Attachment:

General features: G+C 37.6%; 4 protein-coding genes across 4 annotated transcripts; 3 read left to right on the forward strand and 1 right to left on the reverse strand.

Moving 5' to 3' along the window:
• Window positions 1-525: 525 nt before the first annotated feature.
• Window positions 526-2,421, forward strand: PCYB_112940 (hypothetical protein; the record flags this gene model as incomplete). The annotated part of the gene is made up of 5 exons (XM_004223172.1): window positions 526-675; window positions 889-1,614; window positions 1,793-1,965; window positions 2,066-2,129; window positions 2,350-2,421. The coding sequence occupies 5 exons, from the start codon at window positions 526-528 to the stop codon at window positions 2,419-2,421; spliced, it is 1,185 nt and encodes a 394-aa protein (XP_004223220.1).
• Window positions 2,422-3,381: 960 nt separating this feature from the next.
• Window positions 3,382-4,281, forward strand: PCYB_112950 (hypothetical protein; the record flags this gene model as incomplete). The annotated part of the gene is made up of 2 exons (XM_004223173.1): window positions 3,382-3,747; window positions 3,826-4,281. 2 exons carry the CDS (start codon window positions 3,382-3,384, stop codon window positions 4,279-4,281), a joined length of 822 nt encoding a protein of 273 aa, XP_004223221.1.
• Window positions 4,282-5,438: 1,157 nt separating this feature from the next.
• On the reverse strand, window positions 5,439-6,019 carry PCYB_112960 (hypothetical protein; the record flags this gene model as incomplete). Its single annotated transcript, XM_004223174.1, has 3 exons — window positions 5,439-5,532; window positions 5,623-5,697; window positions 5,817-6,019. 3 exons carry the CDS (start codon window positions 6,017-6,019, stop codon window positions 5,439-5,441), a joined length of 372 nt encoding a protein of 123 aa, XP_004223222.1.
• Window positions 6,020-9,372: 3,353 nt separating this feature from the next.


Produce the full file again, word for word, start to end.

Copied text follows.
General features: G+C 37.6%; 4 protein-coding genes across 4 annotated transcripts; 3 read left to right on the forward strand and 1 right to left on the reverse strand.

Moving 5' to 3' along the window:
• Window positions 1-525: 525 nt before the first annotated feature.
• Window positions 526-2,421, forward strand: PCYB_112940 (hypothetical protein; the record flags this gene model as incomplete). The annotated part of the gene is made up of 5 exons (XM_004223172.1): window positions 526-675; window positions 889-1,614; window positions 1,793-1,965; window positions 2,066-2,129; window positions 2,350-2,421. The coding sequence occupies 5 exons, from the start codon at window positions 526-528 to the stop codon at window positions 2,419-2,421; spliced, it is 1,185 nt and encodes a 394-aa protein (XP_004223220.1).
• Window positions 2,422-3,381: 960 nt separating this feature from the next.
• Window positions 3,382-4,281, forward strand: PCYB_112950 (hypothetical protein; the record flags this gene model as incomplete). The annotated part of the gene is made up of 2 exons (XM_004223173.1): window positions 3,382-3,747; window positions 3,826-4,281. 2 exons carry the CDS (start codon window positions 3,382-3,384, stop codon window positions 4,279-4,281), a joined length of 822 nt encoding a protein of 273 aa, XP_004223221.1.
• Window positions 4,282-5,438: 1,157 nt separating this feature from the next.
• On the reverse strand, window positions 5,439-6,019 carry PCYB_112960 (hypothetical protein; the record flags this gene model as incomplete). Its single annotated transcript, XM_004223174.1, has 3 exons — window positions 5,439-5,532; window positions 5,623-5,697; window positions 5,817-6,019. 3 exons carry the CDS (start codon window positions 6,017-6,019, stop codon window positions 5,439-5,441), a joined length of 372 nt encoding a protein of 123 aa, XP_004223222.1.
• Window positions 6,020-9,372: 3,353 nt separating this feature from the next.